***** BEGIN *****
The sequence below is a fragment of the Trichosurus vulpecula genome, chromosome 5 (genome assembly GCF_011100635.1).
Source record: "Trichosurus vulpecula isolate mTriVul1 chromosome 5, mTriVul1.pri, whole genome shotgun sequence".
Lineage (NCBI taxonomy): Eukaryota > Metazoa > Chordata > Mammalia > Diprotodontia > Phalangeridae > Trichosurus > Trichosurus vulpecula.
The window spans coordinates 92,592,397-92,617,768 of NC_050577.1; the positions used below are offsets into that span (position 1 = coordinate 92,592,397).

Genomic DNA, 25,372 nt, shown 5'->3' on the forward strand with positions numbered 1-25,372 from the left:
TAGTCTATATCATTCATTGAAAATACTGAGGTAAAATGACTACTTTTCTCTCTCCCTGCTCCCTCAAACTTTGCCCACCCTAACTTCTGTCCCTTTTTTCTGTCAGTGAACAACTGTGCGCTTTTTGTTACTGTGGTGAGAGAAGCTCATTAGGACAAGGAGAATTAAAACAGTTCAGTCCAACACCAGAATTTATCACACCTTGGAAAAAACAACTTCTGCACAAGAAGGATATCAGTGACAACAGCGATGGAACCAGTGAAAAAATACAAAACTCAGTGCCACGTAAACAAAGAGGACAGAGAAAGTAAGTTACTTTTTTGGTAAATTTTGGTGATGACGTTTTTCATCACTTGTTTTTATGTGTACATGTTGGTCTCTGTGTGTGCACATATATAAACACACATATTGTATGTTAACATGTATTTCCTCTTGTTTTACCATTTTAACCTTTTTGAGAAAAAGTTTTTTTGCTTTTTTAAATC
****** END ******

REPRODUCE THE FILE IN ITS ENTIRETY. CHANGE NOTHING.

The sequence below is a fragment of the Trichosurus vulpecula genome, chromosome 5 (genome assembly GCF_011100635.1).
Source record: "Trichosurus vulpecula isolate mTriVul1 chromosome 5, mTriVul1.pri, whole genome shotgun sequence".
Lineage (NCBI taxonomy): Eukaryota > Metazoa > Chordata > Mammalia > Diprotodontia > Phalangeridae > Trichosurus > Trichosurus vulpecula.
The window spans coordinates 92,592,397-92,617,768 of NC_050577.1; the positions used below are offsets into that span (position 1 = coordinate 92,592,397).

Genomic DNA, 25,372 nt, shown 5'->3' on the forward strand with positions numbered 1-25,372 from the left:
TAGTCTATATCATTCATTGAAAATACTGAGGTAAAATGACTACTTTTCTCTCTCCCTGCTCCCTCAAACTTTGCCCACCCTAACTTCTGTCCCTTTTTTCTGTCAGTGAACAACTGTGCGCTTTTTGTTACTGTGGTGAGAGAAGCTCATTAGGACAAGGAGAATTAAAACAGTTCAGTCCAACACCAGAATTTATCACACCTTGGAAAAAACAACTTCTGCACAAGAAGGATATCAGTGACAACAGCGATGGAACCAGTGAAAAAATACAAAACTCAGTGCCACGTAAACAAAGAGGACAGAGAAAGTAAGTTACTTTTTTGGTAAATTTTGGTGATGACGTTTTTCATCACTTGTTTTTATGTGTACATGTTGGTCTCTGTGTGTGCACATATATAAACACACATATTGTATGTTAACATGTATTTCCTCTTGTTTTACCATTTTAACCTTTTTGAGAAAAAGTTTTTTTGCTTTTTTAAATC